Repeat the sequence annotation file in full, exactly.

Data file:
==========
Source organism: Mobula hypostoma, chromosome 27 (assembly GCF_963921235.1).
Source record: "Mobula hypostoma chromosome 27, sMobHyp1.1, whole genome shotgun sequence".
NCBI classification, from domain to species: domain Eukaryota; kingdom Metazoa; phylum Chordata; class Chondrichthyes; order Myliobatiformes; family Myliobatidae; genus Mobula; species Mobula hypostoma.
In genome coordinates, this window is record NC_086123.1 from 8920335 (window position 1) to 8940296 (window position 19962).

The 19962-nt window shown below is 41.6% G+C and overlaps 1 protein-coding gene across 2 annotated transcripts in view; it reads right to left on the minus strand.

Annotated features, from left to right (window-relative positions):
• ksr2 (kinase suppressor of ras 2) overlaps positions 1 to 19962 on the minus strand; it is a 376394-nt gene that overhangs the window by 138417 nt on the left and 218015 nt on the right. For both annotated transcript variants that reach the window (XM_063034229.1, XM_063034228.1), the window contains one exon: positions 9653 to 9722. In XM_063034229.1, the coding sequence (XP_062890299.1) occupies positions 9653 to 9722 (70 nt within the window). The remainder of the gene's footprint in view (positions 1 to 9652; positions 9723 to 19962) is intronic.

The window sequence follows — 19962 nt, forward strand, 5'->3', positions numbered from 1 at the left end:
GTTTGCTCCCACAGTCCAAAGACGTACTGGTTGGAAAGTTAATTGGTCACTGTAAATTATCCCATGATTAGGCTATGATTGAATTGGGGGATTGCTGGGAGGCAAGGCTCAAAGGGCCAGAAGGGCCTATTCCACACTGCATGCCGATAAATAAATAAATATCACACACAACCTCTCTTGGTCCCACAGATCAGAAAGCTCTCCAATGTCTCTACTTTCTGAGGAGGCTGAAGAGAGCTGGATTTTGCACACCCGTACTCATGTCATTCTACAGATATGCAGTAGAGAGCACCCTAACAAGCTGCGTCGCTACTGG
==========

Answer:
Source organism: Mobula hypostoma, chromosome 27 (assembly GCF_963921235.1).
Source record: "Mobula hypostoma chromosome 27, sMobHyp1.1, whole genome shotgun sequence".
NCBI classification, from domain to species: domain Eukaryota; kingdom Metazoa; phylum Chordata; class Chondrichthyes; order Myliobatiformes; family Myliobatidae; genus Mobula; species Mobula hypostoma.
In genome coordinates, this window is record NC_086123.1 from 8920335 (window position 1) to 8940296 (window position 19962).

The 19962-nt window shown below is 41.6% G+C and overlaps 1 protein-coding gene across 2 annotated transcripts in view; it reads right to left on the minus strand.

Annotated features, from left to right (window-relative positions):
• ksr2 (kinase suppressor of ras 2) overlaps positions 1 to 19962 on the minus strand; it is a 376394-nt gene that overhangs the window by 138417 nt on the left and 218015 nt on the right. For both annotated transcript variants that reach the window (XM_063034229.1, XM_063034228.1), the window contains one exon: positions 9653 to 9722. In XM_063034229.1, the coding sequence (XP_062890299.1) occupies positions 9653 to 9722 (70 nt within the window). The remainder of the gene's footprint in view (positions 1 to 9652; positions 9723 to 19962) is intronic.

The window sequence follows — 19962 nt, forward strand, 5'->3', positions numbered from 1 at the left end:
GTTTGCTCCCACAGTCCAAAGACGTACTGGTTGGAAAGTTAATTGGTCACTGTAAATTATCCCATGATTAGGCTATGATTGAATTGGGGGATTGCTGGGAGGCAAGGCTCAAAGGGCCAGAAGGGCCTATTCCACACTGCATGCCGATAAATAAATAAATATCACACACAACCTCTCTTGGTCCCACAGATCAGAAAGCTCTCCAATGTCTCTACTTTCTGAGGAGGCTGAAGAGAGCTGGATTTTGCACACCCGTACTCATGTCATTCTACAGATATGCAGTAGAGAGCACCCTAACAAGCTGCGTCGCTACTGG